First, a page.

The water content determines the material properties of a granulate composition made up of grains of sand: moist sand behaves like a solid body. Dry sand can attain the properties of a solid body or of a fluid. If the pores between the grains are fully water-saturated, the mixture becomes flowable. © RUBIN
Furthermore, we have to include answers to the following questions into our constitutive equations: In its capacity as a “lubricant” in the pore space, how does the fluid influence the flow behaviour of the granulate (fig. 3)? In what way does grain size matter? The larger the grains, the weaker the internal cohesion of the grain cluster – it is impossible to build a sandcastle with moist gravel. How are the shapes of the individual grains relevant? Angular gravel grains do not flow as well as perfectly round glass beads.
It is hardly possible to determine figures such as the minimal force required for moving the glass plate in our thought experiment and the viscosity of a water-saturated granulate in the laboratory. Therefore, the process is as follows: we make plausible assumptions, determine solutions on the basis of our system of equations and compare them with the results of the experiment. If our solutions deviate from the figures gathered in the experiment, we modify the equations that describe material behaviour accordingly. Consequently, our research aims at establishing those constitutive laws: we wish to modify them in such a manner that they will reflect the real flow behaviour of granular-fluid mixtures, in order to thus gain an understanding of the mixture’s material behaviour.
Simulation of granulate sedimentation. On the left, the granulate is distributed evenly; in the centre, it has partially sedimented. On top, a clear-water layer is created. On the right, the granulate is fully sedimented. © RUBIN
Before this can be attempted, a further obstacle has to be overcome: the equations are so complicated that they cannot be solved with the help of pen and paper; rather, we require a numerical method, i.e. a powerful arithmetic technique for calculating solutions approximately at the computer. Because a software in which our equation system may be implemented does not exist, we have to develop one first – a time-consuming endeavour. Deploying our model and the relevant software, we have already simulated simple processes such as sedimentation, i.e. the descent of granulate under gravity (fig. 4). Here, we examined only one space dimension, as the grains move in only one direction: downwards. In qualitative terms, the simulation results resemble the results of experimental sedimentation tests. This indicates that the principles of our model and the numerical method are essentially sound. For example, they predict sharp boundaries, such as the boundary between fully sedimented granulate and clear water. Most numerical methods have a problem with such abrupt junctions. Following the first positive tests, the programme is now ready to be translated into another programming language so that it may be deployed on high-performance computers with many processors to facilitate simulations in two or even three dimensions. Thus, we will get another step closer to establishing the correct constitutive relations and, consequently, to identifying the laws that govern debris flows.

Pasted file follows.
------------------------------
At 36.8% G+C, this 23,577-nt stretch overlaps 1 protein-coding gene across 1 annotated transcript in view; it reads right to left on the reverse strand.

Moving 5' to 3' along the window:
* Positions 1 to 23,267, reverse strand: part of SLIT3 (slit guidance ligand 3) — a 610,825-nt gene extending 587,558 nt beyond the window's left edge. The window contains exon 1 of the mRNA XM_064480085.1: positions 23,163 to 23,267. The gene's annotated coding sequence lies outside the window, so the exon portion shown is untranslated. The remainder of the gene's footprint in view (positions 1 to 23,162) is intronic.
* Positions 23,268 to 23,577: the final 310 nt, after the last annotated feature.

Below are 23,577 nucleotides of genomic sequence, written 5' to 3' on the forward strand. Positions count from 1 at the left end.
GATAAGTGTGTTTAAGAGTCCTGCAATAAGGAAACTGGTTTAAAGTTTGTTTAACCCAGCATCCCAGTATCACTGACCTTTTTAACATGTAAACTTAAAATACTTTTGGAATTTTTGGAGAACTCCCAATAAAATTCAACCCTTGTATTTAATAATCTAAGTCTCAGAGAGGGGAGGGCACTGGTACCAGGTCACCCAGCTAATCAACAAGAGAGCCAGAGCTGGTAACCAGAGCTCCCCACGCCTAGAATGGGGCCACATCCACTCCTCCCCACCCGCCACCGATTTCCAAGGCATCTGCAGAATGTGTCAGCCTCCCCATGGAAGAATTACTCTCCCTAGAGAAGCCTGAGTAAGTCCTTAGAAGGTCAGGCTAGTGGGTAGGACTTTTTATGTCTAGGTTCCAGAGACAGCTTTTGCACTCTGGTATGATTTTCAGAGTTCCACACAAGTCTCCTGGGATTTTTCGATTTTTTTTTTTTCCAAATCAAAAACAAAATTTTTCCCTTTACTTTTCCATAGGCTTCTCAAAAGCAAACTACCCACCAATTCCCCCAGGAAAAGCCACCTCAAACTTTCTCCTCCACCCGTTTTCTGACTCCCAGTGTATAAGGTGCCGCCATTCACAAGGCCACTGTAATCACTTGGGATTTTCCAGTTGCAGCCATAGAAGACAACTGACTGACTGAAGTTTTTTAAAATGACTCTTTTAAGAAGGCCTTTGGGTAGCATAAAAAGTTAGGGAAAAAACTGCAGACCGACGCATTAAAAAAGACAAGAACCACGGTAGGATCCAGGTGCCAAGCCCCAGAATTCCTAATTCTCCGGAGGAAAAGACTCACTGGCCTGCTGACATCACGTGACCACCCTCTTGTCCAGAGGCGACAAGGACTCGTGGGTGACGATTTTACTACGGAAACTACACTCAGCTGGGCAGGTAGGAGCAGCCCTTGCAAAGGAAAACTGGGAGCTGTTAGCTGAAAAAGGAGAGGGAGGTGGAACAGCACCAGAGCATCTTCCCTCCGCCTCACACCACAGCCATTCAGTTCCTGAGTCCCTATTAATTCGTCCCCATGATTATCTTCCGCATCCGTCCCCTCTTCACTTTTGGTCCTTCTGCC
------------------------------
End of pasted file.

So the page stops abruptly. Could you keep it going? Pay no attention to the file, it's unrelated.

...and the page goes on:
Continuum mechanics and mixture theory
The matter that surrounds us is made up of micro components: a magazine, for example, is composed of individual paper and ink molecules which, in turn, are comprised of single atoms. In order to describe the magazine’s mechanical behaviour, we may try describing each individual molecule and the way it interacts with all other molecules – doubtlessly an extremely time-consuming endeavour. In the field of continuum mechanics, we therefore simplify the process by assuming that matter is spread evenly (continuously) throughout a body and fills out the body completely. Examining one small section of that body, we no longer “see” individual molecules. We do, however, know the average properties of the molecules in that section. As long as the examined body is large enough and contains a sufficient amount of individual components, this approach leads to excellent results.
Mixture theory constitutes, in a way, an extension of that continuum approach: it states that we can deploy the same concept for macroscopically distinguishable components of a mixture, for example gravel grains and water, as long as we do not examine individual grains but rather the average of a large number of grains. Applying this method, we lose information pertaining to the individual grain. However, we know the percentage composition of the mixture at any given point within that space and we know how the components behave on average.